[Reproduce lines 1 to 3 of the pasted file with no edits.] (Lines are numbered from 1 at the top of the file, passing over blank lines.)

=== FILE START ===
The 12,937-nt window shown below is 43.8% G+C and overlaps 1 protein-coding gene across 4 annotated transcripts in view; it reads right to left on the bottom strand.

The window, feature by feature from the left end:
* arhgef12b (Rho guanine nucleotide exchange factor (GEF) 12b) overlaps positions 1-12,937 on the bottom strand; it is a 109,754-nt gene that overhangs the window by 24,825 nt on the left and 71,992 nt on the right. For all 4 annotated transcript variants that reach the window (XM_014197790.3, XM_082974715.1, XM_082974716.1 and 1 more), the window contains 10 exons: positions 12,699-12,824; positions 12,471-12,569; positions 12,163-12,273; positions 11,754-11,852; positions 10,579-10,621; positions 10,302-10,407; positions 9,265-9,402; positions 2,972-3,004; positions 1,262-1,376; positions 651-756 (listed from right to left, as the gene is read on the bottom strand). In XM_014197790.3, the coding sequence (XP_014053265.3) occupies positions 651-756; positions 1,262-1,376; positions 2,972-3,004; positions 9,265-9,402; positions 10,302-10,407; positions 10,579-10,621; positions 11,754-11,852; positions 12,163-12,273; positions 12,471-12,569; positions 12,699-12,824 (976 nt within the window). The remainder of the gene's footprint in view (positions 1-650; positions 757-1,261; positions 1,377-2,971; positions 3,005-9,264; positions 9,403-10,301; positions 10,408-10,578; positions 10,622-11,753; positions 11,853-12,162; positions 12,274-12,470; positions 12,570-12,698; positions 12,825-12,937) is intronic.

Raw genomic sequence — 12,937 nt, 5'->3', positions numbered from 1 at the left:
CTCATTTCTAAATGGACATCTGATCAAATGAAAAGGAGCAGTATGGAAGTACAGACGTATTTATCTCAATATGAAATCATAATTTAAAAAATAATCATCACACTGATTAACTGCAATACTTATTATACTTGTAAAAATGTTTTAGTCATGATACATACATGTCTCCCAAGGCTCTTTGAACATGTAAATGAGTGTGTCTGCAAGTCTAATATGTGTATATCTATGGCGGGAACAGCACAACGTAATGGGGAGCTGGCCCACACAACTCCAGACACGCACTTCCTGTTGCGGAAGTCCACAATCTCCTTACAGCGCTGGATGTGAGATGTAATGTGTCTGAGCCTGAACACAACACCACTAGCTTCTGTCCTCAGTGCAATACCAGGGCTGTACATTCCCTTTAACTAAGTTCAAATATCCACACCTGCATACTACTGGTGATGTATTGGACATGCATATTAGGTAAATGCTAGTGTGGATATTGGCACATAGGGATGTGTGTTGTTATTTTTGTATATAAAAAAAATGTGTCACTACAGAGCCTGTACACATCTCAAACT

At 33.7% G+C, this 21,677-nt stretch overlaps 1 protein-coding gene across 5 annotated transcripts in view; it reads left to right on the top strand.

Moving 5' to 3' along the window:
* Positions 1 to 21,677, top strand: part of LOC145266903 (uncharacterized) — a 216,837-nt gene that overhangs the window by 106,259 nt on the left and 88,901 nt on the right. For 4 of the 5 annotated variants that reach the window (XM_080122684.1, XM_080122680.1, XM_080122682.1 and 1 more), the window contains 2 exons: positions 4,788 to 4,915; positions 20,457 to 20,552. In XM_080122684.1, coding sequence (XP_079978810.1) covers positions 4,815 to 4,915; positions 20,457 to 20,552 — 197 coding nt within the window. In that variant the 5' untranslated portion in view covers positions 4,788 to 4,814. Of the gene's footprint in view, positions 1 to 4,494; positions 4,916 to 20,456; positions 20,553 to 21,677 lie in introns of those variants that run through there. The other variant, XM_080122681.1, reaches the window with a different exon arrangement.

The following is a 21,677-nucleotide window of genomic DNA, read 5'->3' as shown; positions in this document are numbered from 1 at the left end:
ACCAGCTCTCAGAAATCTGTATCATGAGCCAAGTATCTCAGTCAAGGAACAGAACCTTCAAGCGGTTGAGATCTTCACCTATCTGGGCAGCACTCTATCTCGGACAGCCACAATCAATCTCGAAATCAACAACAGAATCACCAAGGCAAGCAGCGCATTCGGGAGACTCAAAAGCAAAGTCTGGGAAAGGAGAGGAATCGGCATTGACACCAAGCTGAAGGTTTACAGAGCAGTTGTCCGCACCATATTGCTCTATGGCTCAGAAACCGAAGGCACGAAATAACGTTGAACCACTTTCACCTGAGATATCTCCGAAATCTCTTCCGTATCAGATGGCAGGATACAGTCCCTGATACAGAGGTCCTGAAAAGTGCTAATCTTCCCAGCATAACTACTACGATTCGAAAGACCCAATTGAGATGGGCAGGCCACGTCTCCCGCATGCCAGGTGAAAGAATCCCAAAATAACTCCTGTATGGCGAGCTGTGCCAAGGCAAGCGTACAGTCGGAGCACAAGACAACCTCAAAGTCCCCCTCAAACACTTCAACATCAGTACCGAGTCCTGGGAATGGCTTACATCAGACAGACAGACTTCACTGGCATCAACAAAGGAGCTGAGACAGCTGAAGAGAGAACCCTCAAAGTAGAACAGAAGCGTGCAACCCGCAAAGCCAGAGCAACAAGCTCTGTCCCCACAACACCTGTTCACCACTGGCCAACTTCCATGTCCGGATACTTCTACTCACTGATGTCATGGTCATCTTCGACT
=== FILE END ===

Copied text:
The 12,937-nt window shown below is 43.8% G+C and overlaps 1 protein-coding gene across 4 annotated transcripts in view; it reads right to left on the bottom strand.

The window, feature by feature from the left end:
* arhgef12b (Rho guanine nucleotide exchange factor (GEF) 12b) overlaps positions 1-12,937 on the bottom strand; it is a 109,754-nt gene that overhangs the window by 24,825 nt on the left and 71,992 nt on the right. For all 4 annotated transcript variants that reach the window (XM_014197790.3, XM_082974715.1, XM_082974716.1 and 1 more), the window contains 10 exons: positions 12,699-12,824; positions 12,471-12,569; positions 12,163-12,273; positions 11,754-11,852; positions 10,579-10,621; positions 10,302-10,407; positions 9,265-9,402; positions 2,972-3,004; positions 1,262-1,376; positions 651-756 (listed from right to left, as the gene is read on the bottom strand). In XM_014197790.3, the coding sequence (XP_014053265.3) occupies positions 651-756; positions 1,262-1,376; positions 2,972-3,004; positions 9,265-9,402; positions 10,302-10,407; positions 10,579-10,621; positions 11,754-11,852; positions 12,163-12,273; positions 12,471-12,569; positions 12,699-12,824 (976 nt within the window). The remainder of the gene's footprint in view (positions 1-650; positions 757-1,261; positions 1,377-2,971; positions 3,005-9,264; positions 9,403-10,301; positions 10,408-10,578; positions 10,622-11,753; positions 11,853-12,162; positions 12,274-12,470; positions 12,570-12,698; positions 12,825-12,937) is intronic.